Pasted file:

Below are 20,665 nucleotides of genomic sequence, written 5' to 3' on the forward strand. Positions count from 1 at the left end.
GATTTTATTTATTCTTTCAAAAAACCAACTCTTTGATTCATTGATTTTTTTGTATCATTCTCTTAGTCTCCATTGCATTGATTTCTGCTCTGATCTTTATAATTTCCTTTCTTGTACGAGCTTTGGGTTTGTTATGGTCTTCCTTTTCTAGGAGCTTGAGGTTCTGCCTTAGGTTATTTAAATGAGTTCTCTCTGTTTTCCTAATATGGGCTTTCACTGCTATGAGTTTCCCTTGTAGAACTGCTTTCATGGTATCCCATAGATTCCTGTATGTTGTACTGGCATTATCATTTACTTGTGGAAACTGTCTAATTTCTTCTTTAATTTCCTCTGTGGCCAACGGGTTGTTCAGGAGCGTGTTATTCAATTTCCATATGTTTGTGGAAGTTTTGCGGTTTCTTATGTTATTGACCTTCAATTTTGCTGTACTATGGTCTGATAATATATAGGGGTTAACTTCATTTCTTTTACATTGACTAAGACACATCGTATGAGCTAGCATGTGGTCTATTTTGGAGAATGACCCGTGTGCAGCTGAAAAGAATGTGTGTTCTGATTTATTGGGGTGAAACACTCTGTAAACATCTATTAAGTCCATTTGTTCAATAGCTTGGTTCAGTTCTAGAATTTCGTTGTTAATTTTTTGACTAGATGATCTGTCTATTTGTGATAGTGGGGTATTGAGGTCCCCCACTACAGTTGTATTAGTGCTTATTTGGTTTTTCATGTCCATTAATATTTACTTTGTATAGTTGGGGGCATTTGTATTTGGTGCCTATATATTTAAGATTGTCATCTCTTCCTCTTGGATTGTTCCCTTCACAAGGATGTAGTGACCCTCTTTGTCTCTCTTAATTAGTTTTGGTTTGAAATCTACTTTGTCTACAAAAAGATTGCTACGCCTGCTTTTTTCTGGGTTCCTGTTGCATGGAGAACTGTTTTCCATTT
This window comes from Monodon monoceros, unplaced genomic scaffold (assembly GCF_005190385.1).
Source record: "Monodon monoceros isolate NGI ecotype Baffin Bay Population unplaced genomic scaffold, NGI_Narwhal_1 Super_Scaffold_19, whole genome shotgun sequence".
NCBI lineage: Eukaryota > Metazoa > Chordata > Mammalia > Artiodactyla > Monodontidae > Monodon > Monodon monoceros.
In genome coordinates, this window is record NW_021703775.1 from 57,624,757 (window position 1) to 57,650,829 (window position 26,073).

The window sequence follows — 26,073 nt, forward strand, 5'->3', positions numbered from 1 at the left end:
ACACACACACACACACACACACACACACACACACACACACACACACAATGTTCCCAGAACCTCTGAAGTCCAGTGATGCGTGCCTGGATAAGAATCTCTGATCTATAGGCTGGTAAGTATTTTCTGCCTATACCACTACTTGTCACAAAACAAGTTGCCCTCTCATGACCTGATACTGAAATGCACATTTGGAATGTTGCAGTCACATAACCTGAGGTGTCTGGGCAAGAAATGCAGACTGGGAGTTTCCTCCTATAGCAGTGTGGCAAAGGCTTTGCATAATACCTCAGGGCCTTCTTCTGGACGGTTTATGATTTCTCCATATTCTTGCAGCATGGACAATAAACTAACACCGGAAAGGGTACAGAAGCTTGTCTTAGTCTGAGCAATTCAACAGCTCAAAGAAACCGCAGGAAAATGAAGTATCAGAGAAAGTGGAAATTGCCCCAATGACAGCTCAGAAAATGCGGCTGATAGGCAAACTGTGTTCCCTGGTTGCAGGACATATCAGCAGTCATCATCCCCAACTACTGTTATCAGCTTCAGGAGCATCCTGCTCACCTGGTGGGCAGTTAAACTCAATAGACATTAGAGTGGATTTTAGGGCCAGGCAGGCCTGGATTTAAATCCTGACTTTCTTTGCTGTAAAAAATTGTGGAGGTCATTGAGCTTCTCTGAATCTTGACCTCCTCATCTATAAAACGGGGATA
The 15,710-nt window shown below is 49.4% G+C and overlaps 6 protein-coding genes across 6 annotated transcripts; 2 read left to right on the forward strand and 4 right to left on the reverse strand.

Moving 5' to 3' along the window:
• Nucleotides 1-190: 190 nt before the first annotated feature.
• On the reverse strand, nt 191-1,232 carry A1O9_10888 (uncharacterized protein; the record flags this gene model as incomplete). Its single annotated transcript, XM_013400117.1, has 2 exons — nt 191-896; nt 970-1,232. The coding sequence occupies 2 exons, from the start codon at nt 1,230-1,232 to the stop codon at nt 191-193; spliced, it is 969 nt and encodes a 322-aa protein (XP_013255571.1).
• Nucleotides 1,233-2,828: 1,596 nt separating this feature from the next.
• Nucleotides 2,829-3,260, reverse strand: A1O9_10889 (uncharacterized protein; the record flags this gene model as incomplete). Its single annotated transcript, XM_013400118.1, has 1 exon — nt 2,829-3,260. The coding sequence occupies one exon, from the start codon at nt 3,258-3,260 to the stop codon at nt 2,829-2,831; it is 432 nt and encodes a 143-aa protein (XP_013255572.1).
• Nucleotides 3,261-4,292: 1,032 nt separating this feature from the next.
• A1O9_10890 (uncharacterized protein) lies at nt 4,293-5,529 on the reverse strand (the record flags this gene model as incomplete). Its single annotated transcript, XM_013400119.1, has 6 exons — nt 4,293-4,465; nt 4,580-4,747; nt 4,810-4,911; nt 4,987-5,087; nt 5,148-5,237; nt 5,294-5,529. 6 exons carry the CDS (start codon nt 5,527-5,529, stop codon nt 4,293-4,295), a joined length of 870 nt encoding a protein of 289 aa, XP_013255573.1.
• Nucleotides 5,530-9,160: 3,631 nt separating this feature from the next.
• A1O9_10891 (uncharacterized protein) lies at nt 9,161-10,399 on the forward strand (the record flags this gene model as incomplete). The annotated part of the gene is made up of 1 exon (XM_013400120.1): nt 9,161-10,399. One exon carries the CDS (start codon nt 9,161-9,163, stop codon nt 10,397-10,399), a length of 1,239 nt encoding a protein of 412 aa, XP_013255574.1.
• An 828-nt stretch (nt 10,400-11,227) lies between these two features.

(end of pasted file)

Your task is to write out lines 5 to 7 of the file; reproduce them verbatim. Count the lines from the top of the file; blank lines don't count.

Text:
NCBI lineage: Eukaryota > Metazoa > Chordata > Mammalia > Artiodactyla > Monodontidae > Monodon > Monodon monoceros.
In genome coordinates, this window is record NW_021703775.1 from 57,624,757 (window position 1) to 57,650,829 (window position 26,073).

The window sequence follows — 26,073 nt, forward strand, 5'->3', positions numbered from 1 at the left end: